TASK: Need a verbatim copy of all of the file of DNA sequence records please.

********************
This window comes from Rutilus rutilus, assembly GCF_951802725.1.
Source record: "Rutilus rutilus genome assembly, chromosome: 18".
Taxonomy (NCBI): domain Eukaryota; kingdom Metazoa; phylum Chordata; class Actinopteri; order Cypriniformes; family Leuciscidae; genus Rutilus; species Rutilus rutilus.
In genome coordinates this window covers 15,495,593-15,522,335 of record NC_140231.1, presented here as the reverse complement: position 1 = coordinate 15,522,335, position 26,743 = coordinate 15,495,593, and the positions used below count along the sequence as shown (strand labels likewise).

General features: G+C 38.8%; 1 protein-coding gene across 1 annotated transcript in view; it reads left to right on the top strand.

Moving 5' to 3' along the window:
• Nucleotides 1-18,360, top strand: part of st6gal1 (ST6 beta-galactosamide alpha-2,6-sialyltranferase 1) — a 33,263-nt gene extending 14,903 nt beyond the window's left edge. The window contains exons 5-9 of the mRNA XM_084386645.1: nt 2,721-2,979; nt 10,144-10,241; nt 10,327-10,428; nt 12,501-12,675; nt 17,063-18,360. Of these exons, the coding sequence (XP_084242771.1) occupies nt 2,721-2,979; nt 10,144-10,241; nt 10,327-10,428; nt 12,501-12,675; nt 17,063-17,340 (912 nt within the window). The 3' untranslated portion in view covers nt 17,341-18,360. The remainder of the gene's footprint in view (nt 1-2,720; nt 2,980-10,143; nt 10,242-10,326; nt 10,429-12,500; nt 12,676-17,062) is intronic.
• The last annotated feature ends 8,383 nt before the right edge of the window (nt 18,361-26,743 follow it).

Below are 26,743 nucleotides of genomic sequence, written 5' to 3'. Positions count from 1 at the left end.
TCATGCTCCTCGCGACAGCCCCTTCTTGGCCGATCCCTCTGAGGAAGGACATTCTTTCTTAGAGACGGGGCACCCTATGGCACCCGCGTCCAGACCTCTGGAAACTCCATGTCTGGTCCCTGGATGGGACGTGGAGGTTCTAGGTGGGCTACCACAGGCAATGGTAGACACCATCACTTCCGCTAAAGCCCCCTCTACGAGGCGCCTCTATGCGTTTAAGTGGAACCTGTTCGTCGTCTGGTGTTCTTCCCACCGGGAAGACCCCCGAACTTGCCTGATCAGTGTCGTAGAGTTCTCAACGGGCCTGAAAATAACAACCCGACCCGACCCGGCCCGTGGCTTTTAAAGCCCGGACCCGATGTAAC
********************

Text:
This window comes from Rutilus rutilus, assembly GCF_951802725.1.
Source record: "Rutilus rutilus genome assembly, chromosome: 18".
Taxonomy (NCBI): domain Eukaryota; kingdom Metazoa; phylum Chordata; class Actinopteri; order Cypriniformes; family Leuciscidae; genus Rutilus; species Rutilus rutilus.
In genome coordinates this window covers 15,495,593-15,522,335 of record NC_140231.1, presented here as the reverse complement: position 1 = coordinate 15,522,335, position 26,743 = coordinate 15,495,593, and the positions used below count along the sequence as shown (strand labels likewise).

General features: G+C 38.8%; 1 protein-coding gene across 1 annotated transcript in view; it reads left to right on the top strand.

Moving 5' to 3' along the window:
• Nucleotides 1-18,360, top strand: part of st6gal1 (ST6 beta-galactosamide alpha-2,6-sialyltranferase 1) — a 33,263-nt gene extending 14,903 nt beyond the window's left edge. The window contains exons 5-9 of the mRNA XM_084386645.1: nt 2,721-2,979; nt 10,144-10,241; nt 10,327-10,428; nt 12,501-12,675; nt 17,063-18,360. Of these exons, the coding sequence (XP_084242771.1) occupies nt 2,721-2,979; nt 10,144-10,241; nt 10,327-10,428; nt 12,501-12,675; nt 17,063-17,340 (912 nt within the window). The 3' untranslated portion in view covers nt 17,341-18,360. The remainder of the gene's footprint in view (nt 1-2,720; nt 2,980-10,143; nt 10,242-10,326; nt 10,429-12,500; nt 12,676-17,062) is intronic.
• The last annotated feature ends 8,383 nt before the right edge of the window (nt 18,361-26,743 follow it).

Below are 26,743 nucleotides of genomic sequence, written 5' to 3'. Positions count from 1 at the left end.
TCATGCTCCTCGCGACAGCCCCTTCTTGGCCGATCCCTCTGAGGAAGGACATTCTTTCTTAGAGACGGGGCACCCTATGGCACCCGCGTCCAGACCTCTGGAAACTCCATGTCTGGTCCCTGGATGGGACGTGGAGGTTCTAGGTGGGCTACCACAGGCAATGGTAGACACCATCACTTCCGCTAAAGCCCCCTCTACGAGGCGCCTCTATGCGTTTAAGTGGAACCTGTTCGTCGTCTGGTGTTCTTCCCACCGGGAAGACCCCCGAACTTGCCTGATCAGTGTCGTAGAGTTCTCAACGGGCCTGAAAATAACAACCCGACCCGACCCGGCCCGTGGCTTTTAAAGCCCGGACCCGATGTAAC